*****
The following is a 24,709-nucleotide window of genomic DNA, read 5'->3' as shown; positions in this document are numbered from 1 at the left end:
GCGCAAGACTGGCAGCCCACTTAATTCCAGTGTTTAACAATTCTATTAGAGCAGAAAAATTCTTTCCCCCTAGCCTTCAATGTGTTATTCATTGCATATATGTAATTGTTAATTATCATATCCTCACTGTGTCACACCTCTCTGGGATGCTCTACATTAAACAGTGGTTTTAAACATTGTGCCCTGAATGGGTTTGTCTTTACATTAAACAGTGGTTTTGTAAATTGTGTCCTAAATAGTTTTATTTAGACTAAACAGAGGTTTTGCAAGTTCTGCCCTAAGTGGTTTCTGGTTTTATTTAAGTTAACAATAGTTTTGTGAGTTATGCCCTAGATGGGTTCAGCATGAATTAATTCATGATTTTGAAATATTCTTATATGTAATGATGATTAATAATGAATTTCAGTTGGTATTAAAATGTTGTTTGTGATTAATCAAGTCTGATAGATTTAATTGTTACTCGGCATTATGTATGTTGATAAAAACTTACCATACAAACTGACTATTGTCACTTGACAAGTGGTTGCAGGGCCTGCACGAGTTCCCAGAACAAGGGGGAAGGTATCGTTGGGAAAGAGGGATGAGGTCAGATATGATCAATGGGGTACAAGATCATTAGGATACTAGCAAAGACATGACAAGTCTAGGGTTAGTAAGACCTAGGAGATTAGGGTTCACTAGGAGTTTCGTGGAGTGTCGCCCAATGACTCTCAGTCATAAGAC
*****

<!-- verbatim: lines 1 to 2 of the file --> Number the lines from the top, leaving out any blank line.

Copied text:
The following is a 24,709-nucleotide window of genomic DNA, read 5'->3' as shown; positions in this document are numbered from 1 at the left end:
GCGCAAGACTGGCAGCCCACTTAATTCCAGTGTTTAACAATTCTATTAGAGCAGAAAAATTCTTTCCCCCTAGCCTTCAATGTGTTATTCATTGCATATATGTAATTGTTAATTATCATATCCTCACTGTGTCACACCTCTCTGGGATGCTCTACATTAAACAGTGGTTTTAAACATTGTGCCCTGAATGGGTTTGTCTTTACATTAAACAGTGGTTTTGTAAATTGTGTCCTAAATAGTTTTATTTAGACTAAACAGAGGTTTTGCAAGTTCTGCCCTAAGTGGTTTCTGGTTTTATTTAAGTTAACAATAGTTTTGTGAGTTATGCCCTAGATGGGTTCAGCATGAATTAATTCATGATTTTGAAATATTCTTATATGTAATGATGATTAATAATGAATTTCAGTTGGTATTAAAATGTTGTTTGTGATTAATCAAGTCTGATAGATTTAATTGTTACTCGGCATTATGTATGTTGATAAAAACTTACCATACAAACTGACTATTGTCACTTGACAAGTGGTTGCAGGGCCTGCACGAGTTCCCAGAACAAGGGGGAAGGTATCGTTGGGAAAGAGGGATGAGGTCAGATATGATCAATGGGGTACAAGATCATTAGGATACTAGCAAAGACATGACAAGTCTAGGGTTAGTAAGACCTAGGAGATTAGGGTTCACTAGGAGTTTCGTGGAGTGTCGCCCAATGACTCTCAGTCATAAGAC